The horrifying and sad news of the killing spree by a deranged gunman, I believe his name is Loughner, who targeted an impressive young Congresswoman, a judge, a little girl, and many others, has flooded the news. I've read a fair amount, but after a dozen articles, the mind reels. Surely, other news merits our attention as well. That's hard to find.
Today, it seems the dominant storyline is about the appropriateness of blaming political rhetoric, map targets, reading lists, talk radio, with the ever reliable Paul Krugman being tripped up by the ever reliable Greg Mankiw (I'll leave it to you to assess in which way these economics bloggers are reliable).
I'll avoid any discussion of the now three-named killer. I'll skip "alleged" by the way, given that I live in reality where eyewitness accounts of one person causing the death of another need not be preceded by "alleged." Suspension of disbelief resides comfortably in 21st century overlegalized courtrooms and fantasy movies, but not here. But I digreess. This post is not about the killer, the killing, or the blame game, but about the difficult quest for a news safe haven. I'll note just for fun that the reliably interesting SLATE has multiple commentaries on the blame game, taking all sides. (I'd link to them normally, but that would counter my intentions in this post).
I wondered if even the New York Times would be overrun with the Tucson tragedy, took a gander online today, and was delighted. You have to admit, no matter what else you might say about the old gray lady, she is deep. She is a safe haven, with a vegetarian side menu in a world of red meat. I could say the same about the WSJ, but I read that so regularly that I didn't appreciate it today the way I appreciated the Times.
So, did you know that AP Biology is about to be radically reformed? Neither did I. Nor does my son yet know, though he will be fascinated and furious to learn as he is taking (suffering through) AP Bio this year. Thanks, NYT. Great article.
Next month, the board, the nonprofit organization that owns the A.P. exams as well as the SAT, will release a wholesale revamping of A.P. biology as well as United States history — with 387,000 test-takers the most popular A.P. subject. A preview of the changes shows that the board will slash the amount of material students need to know for the tests and provide, for the first time, a curriculum framework for what courses should look like. The goal is to clear students’ minds to focus on bigger concepts and stimulate more analytic thinking. In biology, a host of more creative, hands-on experiments are intended to help students think more like scientists.
The changes, which are to take effect in the 2012-13 school year, are part of a sweeping redesign of the entire A.P. program. Instead of just providing teachers with a list of points that need to be covered for the exams, the College Board will create these detailed standards for each subject and create new exams to match.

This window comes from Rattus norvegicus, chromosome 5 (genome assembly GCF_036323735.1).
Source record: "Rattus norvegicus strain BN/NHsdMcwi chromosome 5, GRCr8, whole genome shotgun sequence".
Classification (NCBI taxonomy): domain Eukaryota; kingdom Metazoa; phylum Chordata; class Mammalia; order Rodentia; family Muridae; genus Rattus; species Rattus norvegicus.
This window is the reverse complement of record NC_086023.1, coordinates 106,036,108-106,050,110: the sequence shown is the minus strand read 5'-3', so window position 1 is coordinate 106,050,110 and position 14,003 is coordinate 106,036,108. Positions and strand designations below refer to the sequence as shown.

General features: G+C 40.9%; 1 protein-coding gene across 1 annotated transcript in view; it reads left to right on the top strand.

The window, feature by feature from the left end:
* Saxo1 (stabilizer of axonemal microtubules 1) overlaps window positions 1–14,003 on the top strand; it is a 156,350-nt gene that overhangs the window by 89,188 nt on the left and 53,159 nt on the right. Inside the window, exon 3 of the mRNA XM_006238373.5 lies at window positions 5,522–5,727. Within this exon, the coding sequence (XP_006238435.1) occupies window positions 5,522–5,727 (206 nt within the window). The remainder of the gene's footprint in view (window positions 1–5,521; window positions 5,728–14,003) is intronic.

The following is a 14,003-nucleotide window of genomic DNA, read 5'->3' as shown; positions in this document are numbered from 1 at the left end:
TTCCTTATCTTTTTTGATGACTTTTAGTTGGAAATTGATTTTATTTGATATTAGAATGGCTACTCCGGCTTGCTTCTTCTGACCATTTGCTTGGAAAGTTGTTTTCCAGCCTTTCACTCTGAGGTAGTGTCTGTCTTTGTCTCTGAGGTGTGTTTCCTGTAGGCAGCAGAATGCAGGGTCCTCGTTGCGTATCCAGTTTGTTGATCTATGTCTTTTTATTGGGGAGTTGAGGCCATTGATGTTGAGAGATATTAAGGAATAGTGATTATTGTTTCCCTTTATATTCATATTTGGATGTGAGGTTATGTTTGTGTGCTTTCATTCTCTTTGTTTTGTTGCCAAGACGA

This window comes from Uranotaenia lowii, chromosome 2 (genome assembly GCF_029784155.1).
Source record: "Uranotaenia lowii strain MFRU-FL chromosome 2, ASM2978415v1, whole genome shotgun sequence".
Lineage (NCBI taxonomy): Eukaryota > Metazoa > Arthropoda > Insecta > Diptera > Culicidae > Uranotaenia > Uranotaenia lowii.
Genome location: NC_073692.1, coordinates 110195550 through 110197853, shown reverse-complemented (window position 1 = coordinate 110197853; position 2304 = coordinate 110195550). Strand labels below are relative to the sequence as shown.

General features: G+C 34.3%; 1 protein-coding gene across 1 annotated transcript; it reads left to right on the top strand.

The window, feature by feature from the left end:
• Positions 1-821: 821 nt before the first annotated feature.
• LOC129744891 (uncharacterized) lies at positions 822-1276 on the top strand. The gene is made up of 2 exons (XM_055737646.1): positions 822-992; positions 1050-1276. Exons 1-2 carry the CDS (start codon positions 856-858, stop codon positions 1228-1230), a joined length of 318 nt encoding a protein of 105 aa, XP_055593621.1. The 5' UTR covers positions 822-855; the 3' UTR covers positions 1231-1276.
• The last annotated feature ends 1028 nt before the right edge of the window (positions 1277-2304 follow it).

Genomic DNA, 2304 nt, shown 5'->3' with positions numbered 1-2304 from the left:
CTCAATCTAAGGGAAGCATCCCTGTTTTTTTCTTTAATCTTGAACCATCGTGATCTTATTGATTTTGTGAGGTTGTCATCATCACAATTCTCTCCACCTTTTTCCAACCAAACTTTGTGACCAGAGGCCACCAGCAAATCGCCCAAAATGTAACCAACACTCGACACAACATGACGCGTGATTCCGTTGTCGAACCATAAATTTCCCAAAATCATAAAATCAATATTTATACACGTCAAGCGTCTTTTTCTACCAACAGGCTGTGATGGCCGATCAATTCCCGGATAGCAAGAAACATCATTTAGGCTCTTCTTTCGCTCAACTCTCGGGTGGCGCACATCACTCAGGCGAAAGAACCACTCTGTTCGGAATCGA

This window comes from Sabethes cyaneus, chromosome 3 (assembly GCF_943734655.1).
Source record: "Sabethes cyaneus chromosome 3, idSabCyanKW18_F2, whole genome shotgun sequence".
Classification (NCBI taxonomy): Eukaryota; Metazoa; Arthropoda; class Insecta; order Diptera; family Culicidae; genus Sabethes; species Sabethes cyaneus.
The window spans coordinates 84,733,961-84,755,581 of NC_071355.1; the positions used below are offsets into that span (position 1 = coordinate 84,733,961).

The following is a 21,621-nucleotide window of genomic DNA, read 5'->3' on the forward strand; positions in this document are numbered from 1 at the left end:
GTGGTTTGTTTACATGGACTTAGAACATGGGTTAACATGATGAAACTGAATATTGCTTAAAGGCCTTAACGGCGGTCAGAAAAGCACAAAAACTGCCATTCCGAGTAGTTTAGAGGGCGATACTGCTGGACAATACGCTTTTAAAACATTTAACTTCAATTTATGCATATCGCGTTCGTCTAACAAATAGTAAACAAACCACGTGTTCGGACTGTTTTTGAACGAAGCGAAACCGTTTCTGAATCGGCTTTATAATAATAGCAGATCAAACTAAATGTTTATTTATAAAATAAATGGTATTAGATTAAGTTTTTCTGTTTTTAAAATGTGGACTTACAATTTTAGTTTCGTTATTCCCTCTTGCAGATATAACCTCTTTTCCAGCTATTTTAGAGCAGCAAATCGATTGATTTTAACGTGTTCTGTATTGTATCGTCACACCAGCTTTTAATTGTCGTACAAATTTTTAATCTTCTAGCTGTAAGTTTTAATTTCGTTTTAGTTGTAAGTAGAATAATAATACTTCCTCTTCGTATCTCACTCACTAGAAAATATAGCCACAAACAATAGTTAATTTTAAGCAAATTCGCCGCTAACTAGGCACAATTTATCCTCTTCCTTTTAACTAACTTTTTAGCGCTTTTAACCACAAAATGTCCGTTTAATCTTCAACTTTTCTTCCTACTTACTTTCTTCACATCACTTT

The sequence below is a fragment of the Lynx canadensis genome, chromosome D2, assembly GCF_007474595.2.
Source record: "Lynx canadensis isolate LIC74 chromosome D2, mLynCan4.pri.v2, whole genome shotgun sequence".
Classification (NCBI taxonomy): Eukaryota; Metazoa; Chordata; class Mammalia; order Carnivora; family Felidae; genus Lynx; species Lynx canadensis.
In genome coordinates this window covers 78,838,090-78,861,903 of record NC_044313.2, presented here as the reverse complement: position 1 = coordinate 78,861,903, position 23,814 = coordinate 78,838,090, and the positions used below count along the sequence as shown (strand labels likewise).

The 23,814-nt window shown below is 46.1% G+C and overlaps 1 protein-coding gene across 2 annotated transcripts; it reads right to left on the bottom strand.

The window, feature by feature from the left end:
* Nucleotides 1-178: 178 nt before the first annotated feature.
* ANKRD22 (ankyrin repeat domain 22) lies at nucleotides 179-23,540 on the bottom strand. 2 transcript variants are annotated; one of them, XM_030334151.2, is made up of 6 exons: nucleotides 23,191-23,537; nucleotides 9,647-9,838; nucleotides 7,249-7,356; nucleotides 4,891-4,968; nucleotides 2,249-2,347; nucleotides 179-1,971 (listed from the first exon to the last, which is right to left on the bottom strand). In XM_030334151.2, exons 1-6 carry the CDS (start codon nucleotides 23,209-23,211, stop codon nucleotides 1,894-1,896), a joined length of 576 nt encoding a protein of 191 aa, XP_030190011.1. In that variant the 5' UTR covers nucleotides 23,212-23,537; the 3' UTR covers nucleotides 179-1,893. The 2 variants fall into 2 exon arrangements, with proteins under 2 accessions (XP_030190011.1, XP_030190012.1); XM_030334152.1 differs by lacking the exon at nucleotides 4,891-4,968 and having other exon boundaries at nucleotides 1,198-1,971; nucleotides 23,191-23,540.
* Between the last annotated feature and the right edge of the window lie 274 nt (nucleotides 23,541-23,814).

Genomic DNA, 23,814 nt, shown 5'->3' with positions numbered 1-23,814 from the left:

... The new approach is important because critical thinking skills are considered essential for advanced college courses and jobs in today’s information-based economy. College administrators and veteran A.P. teachers familiar with the new biology curriculum believe the changes could have significant reverberations for how science is taught in introductory college classes and even elementary school classrooms, and might bring some of the excitement back to science learning.
... College Board officials say the new labs should help students learn how to frame scientific questions and assemble data, and the exam will measure how well they can apply those skills. When the new test is unveiled in 2013, biology students will need, for the first time, to use calculators, just as A.P. chemistry and physics students do. The board plans to cut the number of multiple-choice questions nearly in half on the new test, to 55. It will add five questions based on math calculations, and it will more than double the number of free-response questions, to nine.
“There won’t be any more questions like: here is a plant, and what is this tissue?” says Professor Uno of the University of Oklahoma, who is helping to decide what will be asked. Instead, early samples show that the multiple-choice questions will be more complex. They will require students to read short passages, or look at graphs, and pick the answers that explain why something happened or that predict what will occur next.
One sample essay question provides a chart with the heights of plants growing in either sunlight or shade and a graph that misinterprets the results. Students must decipher what went wrong, re-plot the data and design a better experiment to determine which grew faster.